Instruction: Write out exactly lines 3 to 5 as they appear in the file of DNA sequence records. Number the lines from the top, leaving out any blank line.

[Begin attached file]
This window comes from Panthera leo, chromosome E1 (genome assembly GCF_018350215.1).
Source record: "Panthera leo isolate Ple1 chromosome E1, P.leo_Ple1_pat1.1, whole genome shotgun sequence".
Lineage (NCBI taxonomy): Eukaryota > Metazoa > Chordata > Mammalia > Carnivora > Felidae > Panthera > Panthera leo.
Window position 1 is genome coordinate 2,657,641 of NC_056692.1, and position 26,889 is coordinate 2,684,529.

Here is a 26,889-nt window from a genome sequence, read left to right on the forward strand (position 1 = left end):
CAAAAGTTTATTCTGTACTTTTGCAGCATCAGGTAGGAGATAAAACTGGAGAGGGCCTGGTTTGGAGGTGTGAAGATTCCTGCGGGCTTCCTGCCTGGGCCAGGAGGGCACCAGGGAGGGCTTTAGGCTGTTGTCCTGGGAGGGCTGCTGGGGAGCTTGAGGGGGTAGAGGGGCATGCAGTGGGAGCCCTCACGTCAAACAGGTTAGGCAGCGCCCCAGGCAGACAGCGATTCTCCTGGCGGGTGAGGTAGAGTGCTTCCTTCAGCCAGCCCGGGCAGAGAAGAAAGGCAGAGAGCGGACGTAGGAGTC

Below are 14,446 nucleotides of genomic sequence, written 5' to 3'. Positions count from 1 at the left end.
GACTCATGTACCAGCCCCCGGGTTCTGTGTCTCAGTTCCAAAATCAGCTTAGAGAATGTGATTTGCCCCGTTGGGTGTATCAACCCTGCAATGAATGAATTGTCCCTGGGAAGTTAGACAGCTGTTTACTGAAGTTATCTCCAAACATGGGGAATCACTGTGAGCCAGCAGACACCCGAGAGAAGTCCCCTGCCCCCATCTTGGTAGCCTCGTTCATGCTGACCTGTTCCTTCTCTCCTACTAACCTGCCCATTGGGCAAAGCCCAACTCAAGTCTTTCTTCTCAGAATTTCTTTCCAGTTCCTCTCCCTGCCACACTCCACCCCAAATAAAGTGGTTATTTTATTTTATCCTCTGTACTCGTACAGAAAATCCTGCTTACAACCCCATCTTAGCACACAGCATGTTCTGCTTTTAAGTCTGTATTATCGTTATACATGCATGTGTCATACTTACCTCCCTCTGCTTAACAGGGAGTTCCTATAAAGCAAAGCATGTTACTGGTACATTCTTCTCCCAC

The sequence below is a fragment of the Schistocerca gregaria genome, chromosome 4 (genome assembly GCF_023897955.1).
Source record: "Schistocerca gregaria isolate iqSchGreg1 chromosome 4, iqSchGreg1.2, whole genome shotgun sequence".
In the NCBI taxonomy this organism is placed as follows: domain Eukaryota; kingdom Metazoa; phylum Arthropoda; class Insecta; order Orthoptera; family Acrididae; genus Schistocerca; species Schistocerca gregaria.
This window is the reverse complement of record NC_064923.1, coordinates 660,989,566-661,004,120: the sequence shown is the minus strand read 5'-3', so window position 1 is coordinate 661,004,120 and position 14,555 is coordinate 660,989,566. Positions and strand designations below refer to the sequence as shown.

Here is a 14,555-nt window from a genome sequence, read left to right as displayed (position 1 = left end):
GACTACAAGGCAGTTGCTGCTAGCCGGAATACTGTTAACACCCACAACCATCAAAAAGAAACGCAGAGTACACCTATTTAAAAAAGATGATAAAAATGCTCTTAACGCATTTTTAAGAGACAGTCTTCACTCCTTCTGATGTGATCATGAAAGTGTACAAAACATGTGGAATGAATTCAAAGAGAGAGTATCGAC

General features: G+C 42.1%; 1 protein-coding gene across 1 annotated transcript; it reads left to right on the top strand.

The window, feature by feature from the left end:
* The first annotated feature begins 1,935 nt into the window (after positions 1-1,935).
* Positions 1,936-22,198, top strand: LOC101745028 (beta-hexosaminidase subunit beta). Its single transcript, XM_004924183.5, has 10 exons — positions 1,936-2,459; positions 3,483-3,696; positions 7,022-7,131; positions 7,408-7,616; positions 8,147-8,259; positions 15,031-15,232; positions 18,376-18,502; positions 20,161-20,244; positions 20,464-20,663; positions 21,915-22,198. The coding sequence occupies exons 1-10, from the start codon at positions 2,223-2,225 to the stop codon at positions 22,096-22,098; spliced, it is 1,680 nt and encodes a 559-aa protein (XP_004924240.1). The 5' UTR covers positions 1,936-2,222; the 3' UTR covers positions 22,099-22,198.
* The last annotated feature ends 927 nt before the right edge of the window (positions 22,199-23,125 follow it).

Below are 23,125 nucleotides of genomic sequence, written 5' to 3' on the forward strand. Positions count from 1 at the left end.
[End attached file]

Lineage (NCBI taxonomy): Eukaryota > Metazoa > Chordata > Mammalia > Carnivora > Felidae > Panthera > Panthera leo.
Window position 1 is genome coordinate 2,657,641 of NC_056692.1, and position 26,889 is coordinate 2,684,529.

Here is a 26,889-nt window from a genome sequence, read left to right on the forward strand (position 1 = left end):